Residential Lighting: Today’s Bulbs are More Energy Efficient Than Ever
The type of blub you buy depends on what you need it to do
The lighting sections in most hardware stores can easily take up half an aisle. This advance in choices is great, but also daunting. Which bulb is best for you: halogen incandescents, compact fluorescent lamps or light-emitting diodes? Here’s some information to help you make informed choices.
The Oregon Department of Energy recommends replacing traditional incandescent bulbs when they burn out with higher-efficiency bulbs. Some of those old bulbs and wattages are no longer available in stores as energy standards for lighting have become more efficient. Newer bulbs cost less to operate and last thousands of hours longer, saving you money over the life of the bulb.
The three most common options today:
- Halogen incandescent bulbs use about 25 percent less energy than traditional incandescents. They are generally a whiter, cooler light. Bulb life is about the same or slightly better than incandescent.
- CFLs use about 75 percent less energy and last 7 to 10 times longer than the traditional incandescent bulbs. CFLs can take slightly longer to fully brighten and should be recycled when burned out as they contain mercury. Some are dimmable.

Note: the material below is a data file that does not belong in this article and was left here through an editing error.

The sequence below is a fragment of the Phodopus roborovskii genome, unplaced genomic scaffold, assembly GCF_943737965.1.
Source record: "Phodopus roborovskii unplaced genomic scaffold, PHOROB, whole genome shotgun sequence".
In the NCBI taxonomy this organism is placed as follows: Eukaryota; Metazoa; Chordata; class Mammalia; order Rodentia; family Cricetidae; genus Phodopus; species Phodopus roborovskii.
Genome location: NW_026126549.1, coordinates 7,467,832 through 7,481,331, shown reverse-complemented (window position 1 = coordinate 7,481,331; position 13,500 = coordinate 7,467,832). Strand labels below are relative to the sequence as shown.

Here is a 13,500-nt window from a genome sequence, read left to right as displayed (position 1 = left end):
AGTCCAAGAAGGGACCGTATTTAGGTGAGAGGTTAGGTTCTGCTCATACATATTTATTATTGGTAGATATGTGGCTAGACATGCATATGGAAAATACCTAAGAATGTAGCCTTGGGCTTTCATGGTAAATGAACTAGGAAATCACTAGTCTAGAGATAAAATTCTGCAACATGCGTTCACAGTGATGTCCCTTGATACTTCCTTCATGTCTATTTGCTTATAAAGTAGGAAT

- LEDs use about 25 percent less energy than CFLs and some should last upwards of four decades when used about three hours a day. Prices are dropping rapidly and the variety of light presented is increasing.
Three things to look for in any new bulb:
- Color Rendition – a term for how “warm” or “cool” the light is. Many retailers have displays where you can see how objects look under various types of lights.
- Lumens – Instead of shopping by “watts,” look for equivalent lumens for what you are used to in an incandescent. For example, a 60-watt incandescent produces about 800 lumens. The equivalent light from a CFL is a 14-watt bulb, and LED is 9 watts.
- Hours – Packaging will display the rated life of a bulb. You can use bulb life to compare bulbs that may cost more, but last a lot longer. Divide the hours on the package by the bulb cost to determine the best buy.
Want More Help? Contact Roger Kainu, ODOE energy efficiency specialist, at 503-580-7469 or via email at firstname.lastname@example.org.